There was no landslide winner in the 2020 vote for the Italian of the Year, proving that despite it being a year where there was very little to celebrate, there were people doing incredible things all over the country. But no one stood out quite like the man who may be the most unlikely leader in the most extraordinary time, Giuseppe Conte.
At the beginning of 2020, many of us might have been hard-pressed to know or indeed think much at all of the Prime Minister. We would have remembered the government of change that lasted less time than it took for the ink on its most controversial measures to dry, and the somewhat unenviable position he found himself in after resigning from one coalition only to be rehired by another. It would have been a Herculean task for even the most seasoned politician; for the man who had never previously served in government, it seemed downright Sisyphean.
And then along came the Virus.
If you didn’t know who Giuseppe Conte was, what he looked or sounded like, by March you would have been intimately familiar with him. And in those first days, when it seemed that the world had stopped turning before our very eyes, it was to that voice that most of us turned. Conte was at his best when he was mostly outside of the mould of what we’ve come to expect from world leaders. He comforted us with quotes from Norbert Elias and Socrates, more pedagogic than polemical; his anger when he “named names” was the same we might all feel when the schoolyard antics become too much. He knew what it felt like to want to take to the streets and admitted frankly that were he not tasked with making laws, he might also be protesting against them.
When he stumbled, when he looked tired and weak and out of his depth, it was most often when he was tasked with being what we didn’t want him to be: a politician. His independence has been both an asset and a liability, sometimes within the course of the same news cycle. A pugnacious opposition and a coalition that can seem even more duplicitous has made an impossible task even worse, and when Conte feels lackluster it stings. Perhaps it is because he has become a foil for those figures we have come to recognize in all of their naked ambition, and we don’t want to see him turn into a caricature of what a leader should, and indeed could be. Perhaps, despite our very best efforts and in the very worst of times, we started to believe in him.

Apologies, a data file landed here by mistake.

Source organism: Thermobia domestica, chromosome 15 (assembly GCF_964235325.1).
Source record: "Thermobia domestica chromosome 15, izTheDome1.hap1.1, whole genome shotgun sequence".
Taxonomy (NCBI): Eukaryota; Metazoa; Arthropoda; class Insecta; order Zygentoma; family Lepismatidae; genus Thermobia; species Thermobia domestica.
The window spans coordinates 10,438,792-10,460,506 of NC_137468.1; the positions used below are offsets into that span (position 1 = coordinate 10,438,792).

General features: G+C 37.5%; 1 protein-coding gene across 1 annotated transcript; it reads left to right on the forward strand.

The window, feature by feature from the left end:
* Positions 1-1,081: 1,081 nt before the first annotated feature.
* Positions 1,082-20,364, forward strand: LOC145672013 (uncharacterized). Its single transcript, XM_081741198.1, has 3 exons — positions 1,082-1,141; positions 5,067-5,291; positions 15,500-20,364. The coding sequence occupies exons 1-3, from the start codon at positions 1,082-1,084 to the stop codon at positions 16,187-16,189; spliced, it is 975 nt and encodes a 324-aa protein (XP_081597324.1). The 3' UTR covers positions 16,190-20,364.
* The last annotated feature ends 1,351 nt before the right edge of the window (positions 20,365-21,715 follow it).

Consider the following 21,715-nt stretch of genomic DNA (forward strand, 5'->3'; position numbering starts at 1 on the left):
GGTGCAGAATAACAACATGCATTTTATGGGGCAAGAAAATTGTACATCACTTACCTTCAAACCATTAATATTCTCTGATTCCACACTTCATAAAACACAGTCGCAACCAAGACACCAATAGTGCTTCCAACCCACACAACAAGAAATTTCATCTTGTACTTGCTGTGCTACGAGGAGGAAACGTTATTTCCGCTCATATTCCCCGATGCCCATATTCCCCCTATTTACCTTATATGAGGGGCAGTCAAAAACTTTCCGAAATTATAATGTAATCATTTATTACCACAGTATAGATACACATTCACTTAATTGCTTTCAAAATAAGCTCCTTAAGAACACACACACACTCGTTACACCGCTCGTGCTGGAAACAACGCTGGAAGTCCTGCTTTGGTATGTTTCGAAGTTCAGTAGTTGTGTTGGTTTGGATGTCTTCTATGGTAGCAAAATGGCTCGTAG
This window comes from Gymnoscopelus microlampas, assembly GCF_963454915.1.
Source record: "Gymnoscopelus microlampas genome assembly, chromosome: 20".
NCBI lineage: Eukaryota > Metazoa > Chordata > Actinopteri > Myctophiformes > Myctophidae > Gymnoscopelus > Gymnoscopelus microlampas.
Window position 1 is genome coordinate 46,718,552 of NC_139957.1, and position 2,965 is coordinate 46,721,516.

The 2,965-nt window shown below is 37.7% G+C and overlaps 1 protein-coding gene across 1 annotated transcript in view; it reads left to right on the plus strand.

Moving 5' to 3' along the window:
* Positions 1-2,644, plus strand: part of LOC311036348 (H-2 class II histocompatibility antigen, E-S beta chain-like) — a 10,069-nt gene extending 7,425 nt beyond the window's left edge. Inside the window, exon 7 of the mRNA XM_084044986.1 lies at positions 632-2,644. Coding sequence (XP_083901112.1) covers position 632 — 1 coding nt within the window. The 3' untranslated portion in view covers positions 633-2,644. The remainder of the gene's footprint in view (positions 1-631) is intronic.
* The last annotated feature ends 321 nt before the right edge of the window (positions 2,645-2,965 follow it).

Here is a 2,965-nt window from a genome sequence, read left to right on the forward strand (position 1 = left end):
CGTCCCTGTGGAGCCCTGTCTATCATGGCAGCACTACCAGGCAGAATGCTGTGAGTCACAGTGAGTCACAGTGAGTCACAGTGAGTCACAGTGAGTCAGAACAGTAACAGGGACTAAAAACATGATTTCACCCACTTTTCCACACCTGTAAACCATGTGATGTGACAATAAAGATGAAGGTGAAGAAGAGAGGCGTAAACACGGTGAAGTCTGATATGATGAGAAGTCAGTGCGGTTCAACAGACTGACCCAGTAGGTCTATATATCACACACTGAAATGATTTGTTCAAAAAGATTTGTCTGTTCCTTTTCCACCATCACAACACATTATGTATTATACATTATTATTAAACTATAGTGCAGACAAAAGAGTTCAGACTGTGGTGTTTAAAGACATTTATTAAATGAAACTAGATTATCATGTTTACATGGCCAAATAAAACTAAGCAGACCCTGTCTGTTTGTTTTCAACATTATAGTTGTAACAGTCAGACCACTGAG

Belief is a powerful thing. It’s why we often reserve it for intangibles like religion or the tooth fairy: if it takes the form of a person it’s too liable to be put to task and ultimately disappointed. Believing in a political leader is an even riskier gambit because it places us in the vulnerable position of having to hope that the individual who has the power to change our lives will do so for our good, that he or she will not take this power for granted. Belief is not a thing that comes easily, nor will save any of us from an uncertain future. Giuseppe Conte’s future may be just as uncertain but for as long as it lasts, he made us believe. When we think back on the year that changed us all, we will no doubt think about the man who changed along with us.
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